Iranian envoy: Energy deal with Turkey will mobilize economies
by Ebru Şengül
ANKARAApr 27, 2015 - 12:00 am GMT+3
by Ebru Şengül
Apr 27, 2015 12:00 am
Iranian Ambassador to Turkey, Ali Reza Bikdeli, said that the energy cooperation between Turkey and Iran is "an engine that mobilises the two countries' economies," therefore the two countries need a common plan for using these energy resources. Speaking exclusively to Daily Sabah, Bikdeli underlined the potential of Turkey and Iran in the energy trade market, which he considers a great opportunity to improve economic and bilateral ties. "In general, Turkey and Iran are improving their cooperation in the energy arena. But we need to make more market investigations and improve infrastructure both to be able to export natural gas to Turkey and to transit Iranian gas through Turkey. But after all of these are realized, you will see that our gas exports and transition will improve on a large scale," said Bikdeli.
Bikdeli also spoke about the recent debate between Iran and Turkey about natural gas prices. Turkey continues to buy its most costly gas from Iran, compared to its other biggest suppliers, Russia and Azerbaijan, while Iran sells 95 percent of its total gas to Turkey. According to unofficial figures, Turkey pays $490 for 1,000 cubic meters of Iranian gas, $425 for Russian gas and $335 for Azeri gas.
"In order to offer a discount on the prices, we have two choices. One of them is negotiation and the other is arbitration. Turkey chose the second way so we will wait for the final decision in May. But our job will begin after that. We obviously want to export more to Turkey and Turkey wants to buy more gas from Iran," said Bikdeli.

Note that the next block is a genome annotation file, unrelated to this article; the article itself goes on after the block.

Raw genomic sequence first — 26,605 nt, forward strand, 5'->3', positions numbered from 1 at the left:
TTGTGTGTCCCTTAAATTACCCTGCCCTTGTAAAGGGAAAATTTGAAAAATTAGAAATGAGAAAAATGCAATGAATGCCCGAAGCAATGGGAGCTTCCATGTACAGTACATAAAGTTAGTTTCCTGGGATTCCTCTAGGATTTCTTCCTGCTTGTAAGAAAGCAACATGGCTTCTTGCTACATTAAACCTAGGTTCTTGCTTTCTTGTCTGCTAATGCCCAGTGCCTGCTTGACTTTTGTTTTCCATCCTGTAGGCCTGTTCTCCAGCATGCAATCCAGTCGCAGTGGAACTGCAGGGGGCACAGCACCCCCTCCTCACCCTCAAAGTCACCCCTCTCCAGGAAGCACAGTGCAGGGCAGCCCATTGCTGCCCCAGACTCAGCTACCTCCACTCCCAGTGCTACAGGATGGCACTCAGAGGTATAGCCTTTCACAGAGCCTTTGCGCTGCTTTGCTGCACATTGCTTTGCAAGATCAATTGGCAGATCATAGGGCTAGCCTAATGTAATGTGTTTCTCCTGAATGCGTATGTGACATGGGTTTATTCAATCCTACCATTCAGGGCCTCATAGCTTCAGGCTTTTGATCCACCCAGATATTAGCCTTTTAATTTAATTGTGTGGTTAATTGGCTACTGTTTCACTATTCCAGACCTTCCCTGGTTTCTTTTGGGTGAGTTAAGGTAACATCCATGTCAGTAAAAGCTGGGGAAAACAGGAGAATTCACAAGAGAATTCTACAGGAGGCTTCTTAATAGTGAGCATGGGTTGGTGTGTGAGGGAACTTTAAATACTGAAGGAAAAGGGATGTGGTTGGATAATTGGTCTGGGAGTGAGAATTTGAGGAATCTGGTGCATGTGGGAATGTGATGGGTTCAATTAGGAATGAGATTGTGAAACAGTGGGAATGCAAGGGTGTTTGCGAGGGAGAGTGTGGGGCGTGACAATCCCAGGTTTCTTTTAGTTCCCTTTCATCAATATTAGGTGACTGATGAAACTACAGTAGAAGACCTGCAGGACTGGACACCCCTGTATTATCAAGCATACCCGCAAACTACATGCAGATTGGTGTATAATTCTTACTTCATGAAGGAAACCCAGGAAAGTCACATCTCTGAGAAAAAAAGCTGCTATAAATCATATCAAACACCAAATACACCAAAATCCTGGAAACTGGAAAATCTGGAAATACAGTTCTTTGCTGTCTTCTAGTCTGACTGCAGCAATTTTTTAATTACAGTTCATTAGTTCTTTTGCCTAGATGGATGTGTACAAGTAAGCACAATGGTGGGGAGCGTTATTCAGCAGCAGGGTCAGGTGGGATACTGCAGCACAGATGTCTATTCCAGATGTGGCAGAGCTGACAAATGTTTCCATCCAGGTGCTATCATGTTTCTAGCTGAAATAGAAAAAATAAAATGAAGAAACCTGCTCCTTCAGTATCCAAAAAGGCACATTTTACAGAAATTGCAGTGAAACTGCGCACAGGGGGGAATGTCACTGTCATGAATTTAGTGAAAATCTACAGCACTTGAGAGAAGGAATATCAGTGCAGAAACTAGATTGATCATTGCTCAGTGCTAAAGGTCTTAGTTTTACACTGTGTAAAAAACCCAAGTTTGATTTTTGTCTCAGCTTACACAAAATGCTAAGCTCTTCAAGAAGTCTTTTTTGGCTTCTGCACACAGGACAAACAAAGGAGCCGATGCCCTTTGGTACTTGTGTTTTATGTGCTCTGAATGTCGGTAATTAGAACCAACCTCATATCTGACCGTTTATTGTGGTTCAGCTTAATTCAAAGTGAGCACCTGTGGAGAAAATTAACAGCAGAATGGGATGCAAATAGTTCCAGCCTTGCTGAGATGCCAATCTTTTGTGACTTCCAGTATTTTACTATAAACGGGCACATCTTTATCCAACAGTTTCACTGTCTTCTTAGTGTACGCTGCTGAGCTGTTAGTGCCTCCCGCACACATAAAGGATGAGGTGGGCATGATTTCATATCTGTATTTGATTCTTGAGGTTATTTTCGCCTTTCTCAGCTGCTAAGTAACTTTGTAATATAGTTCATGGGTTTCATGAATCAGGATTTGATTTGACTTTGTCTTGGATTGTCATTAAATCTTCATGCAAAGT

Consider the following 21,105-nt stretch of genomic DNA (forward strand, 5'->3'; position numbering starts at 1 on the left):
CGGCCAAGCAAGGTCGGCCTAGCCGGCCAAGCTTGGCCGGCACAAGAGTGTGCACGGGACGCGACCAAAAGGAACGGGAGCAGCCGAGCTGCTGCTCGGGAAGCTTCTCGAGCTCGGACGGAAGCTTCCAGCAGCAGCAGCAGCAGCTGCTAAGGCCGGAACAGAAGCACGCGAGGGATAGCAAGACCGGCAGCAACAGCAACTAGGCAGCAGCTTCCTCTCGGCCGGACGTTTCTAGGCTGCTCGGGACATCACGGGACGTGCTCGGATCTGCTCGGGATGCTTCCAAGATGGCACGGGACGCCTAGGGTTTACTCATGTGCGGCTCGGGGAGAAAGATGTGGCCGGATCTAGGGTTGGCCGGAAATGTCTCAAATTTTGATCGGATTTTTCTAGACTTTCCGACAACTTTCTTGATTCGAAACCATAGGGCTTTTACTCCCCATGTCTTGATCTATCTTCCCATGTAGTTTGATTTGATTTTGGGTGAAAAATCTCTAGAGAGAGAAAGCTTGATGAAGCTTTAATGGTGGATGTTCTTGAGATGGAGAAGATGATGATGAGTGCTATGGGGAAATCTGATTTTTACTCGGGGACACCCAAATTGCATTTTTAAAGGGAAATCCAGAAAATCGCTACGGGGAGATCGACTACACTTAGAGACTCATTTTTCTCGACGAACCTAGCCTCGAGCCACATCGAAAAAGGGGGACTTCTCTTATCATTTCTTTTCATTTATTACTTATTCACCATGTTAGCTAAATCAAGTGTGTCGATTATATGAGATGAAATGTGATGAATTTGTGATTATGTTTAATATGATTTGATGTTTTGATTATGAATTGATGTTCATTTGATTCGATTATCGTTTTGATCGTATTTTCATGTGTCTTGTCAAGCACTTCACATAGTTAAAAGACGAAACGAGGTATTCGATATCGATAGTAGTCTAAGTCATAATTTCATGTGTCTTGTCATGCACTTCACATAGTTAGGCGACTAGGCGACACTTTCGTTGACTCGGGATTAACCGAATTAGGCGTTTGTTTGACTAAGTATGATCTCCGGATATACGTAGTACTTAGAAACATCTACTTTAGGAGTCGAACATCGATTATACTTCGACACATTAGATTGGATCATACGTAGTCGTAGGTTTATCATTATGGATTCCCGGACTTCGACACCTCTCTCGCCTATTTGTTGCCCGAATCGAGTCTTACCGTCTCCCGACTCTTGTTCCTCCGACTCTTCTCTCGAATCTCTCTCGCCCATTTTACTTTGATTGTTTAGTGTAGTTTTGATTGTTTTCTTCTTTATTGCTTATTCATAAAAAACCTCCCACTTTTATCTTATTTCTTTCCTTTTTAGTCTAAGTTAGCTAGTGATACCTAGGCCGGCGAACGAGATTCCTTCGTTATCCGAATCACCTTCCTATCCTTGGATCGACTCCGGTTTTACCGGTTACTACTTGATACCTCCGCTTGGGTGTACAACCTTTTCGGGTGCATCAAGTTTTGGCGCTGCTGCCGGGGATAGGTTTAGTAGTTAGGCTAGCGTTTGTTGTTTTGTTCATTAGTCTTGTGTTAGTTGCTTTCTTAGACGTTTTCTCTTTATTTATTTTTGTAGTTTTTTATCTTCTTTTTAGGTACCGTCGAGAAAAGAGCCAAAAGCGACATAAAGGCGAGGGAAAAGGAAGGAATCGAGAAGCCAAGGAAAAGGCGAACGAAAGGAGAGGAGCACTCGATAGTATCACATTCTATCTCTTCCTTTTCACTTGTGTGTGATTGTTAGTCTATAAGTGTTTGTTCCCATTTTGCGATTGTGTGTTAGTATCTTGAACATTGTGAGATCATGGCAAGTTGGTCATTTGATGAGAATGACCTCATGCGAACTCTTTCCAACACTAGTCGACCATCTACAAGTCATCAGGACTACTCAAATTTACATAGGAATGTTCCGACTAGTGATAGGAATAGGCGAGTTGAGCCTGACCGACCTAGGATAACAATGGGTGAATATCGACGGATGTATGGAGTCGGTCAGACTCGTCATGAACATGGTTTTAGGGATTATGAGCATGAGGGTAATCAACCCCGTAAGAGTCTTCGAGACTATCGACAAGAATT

On April 6, Turkish President Recep Tayyip Erdoğan paid a one-day visit to Iran where he met with his counterpart, Hassan Rouhani. Erdoğan stressed that energy cooperation with Iran will continue, but that Turkey also expects lower prices from Iran. After the visit, Iran proposed doubling its exports of natural gas for a discount in prices. But Ankara rejected the offer, finding the discount "unacceptable." Bikdeli said that it is time for Turkey and Iran to sit and negotiate a new purchasing price, adding that the price that was decided by the two leaders appeared in the press. "The Turkish side conveyed the volume that it wants to receive. The Iranian side specified the price limit. I think after arbitration, these negotiations will continue very intensively." Bikdeli added that going to arbitration is not an indication of disagreement between Turkey and Iran, as depicted in the press. "This is a way to assert Turkey's rights in order to reach a fair gas price." Bikdeli did not comment on the claims that Iran may buy a stake in the Trans-Anatolian Natural Gas Project (TANAP). "I have no information in that regard, but as far as I know, there is no official movement on this issue," he added.